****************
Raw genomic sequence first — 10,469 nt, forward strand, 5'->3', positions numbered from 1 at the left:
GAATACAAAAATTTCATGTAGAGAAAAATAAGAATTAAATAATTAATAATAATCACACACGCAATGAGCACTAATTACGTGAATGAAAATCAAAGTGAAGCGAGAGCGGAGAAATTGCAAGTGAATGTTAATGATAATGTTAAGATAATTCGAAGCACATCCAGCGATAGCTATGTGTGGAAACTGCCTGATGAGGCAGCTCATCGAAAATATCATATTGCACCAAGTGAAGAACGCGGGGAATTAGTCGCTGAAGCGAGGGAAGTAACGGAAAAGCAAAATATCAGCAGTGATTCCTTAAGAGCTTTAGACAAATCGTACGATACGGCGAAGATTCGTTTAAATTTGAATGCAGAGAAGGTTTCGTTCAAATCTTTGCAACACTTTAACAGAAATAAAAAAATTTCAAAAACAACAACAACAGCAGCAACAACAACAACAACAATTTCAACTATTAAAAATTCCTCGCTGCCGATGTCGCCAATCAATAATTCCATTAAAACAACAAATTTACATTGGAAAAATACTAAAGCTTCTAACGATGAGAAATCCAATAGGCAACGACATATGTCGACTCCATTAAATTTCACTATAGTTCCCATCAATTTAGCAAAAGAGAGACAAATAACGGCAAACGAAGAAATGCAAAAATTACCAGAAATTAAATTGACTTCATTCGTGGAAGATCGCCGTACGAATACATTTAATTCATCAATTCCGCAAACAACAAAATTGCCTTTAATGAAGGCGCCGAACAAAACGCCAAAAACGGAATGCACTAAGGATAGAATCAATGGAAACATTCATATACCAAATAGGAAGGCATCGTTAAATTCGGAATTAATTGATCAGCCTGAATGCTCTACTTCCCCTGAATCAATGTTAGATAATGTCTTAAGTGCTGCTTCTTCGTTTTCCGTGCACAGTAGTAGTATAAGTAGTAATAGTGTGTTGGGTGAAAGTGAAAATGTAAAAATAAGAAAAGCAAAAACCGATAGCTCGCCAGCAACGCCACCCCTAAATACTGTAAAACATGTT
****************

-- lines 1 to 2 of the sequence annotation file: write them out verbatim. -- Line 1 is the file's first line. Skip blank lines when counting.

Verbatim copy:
Raw genomic sequence first — 10,469 nt, forward strand, 5'->3', positions numbered from 1 at the left:
GAATACAAAAATTTCATGTAGAGAAAAATAAGAATTAAATAATTAATAATAATCACACACGCAATGAGCACTAATTACGTGAATGAAAATCAAAGTGAAGCGAGAGCGGAGAAATTGCAAGTGAATGTTAATGATAATGTTAAGATAATTCGAAGCACATCCAGCGATAGCTATGTGTGGAAACTGCCTGATGAGGCAGCTCATCGAAAATATCATATTGCACCAAGTGAAGAACGCGGGGAATTAGTCGCTGAAGCGAGGGAAGTAACGGAAAAGCAAAATATCAGCAGTGATTCCTTAAGAGCTTTAGACAAATCGTACGATACGGCGAAGATTCGTTTAAATTTGAATGCAGAGAAGGTTTCGTTCAAATCTTTGCAACACTTTAACAGAAATAAAAAAATTTCAAAAACAACAACAACAGCAGCAACAACAACAACAACAATTTCAACTATTAAAAATTCCTCGCTGCCGATGTCGCCAATCAATAATTCCATTAAAACAACAAATTTACATTGGAAAAATACTAAAGCTTCTAACGATGAGAAATCCAATAGGCAACGACATATGTCGACTCCATTAAATTTCACTATAGTTCCCATCAATTTAGCAAAAGAGAGACAAATAACGGCAAACGAAGAAATGCAAAAATTACCAGAAATTAAATTGACTTCATTCGTGGAAGATCGCCGTACGAATACATTTAATTCATCAATTCCGCAAACAACAAAATTGCCTTTAATGAAGGCGCCGAACAAAACGCCAAAAACGGAATGCACTAAGGATAGAATCAATGGAAACATTCATATACCAAATAGGAAGGCATCGTTAAATTCGGAATTAATTGATCAGCCTGAATGCTCTACTTCCCCTGAATCAATGTTAGATAATGTCTTAAGTGCTGCTTCTTCGTTTTCCGTGCACAGTAGTAGTATAAGTAGTAATAGTGTGTTGGGTGAAAGTGAAAATGTAAAAATAAGAAAAGCAAAAACCGATAGCTCGCCAGCAACGCCACCCCTAAATACTGTAAAACATGTT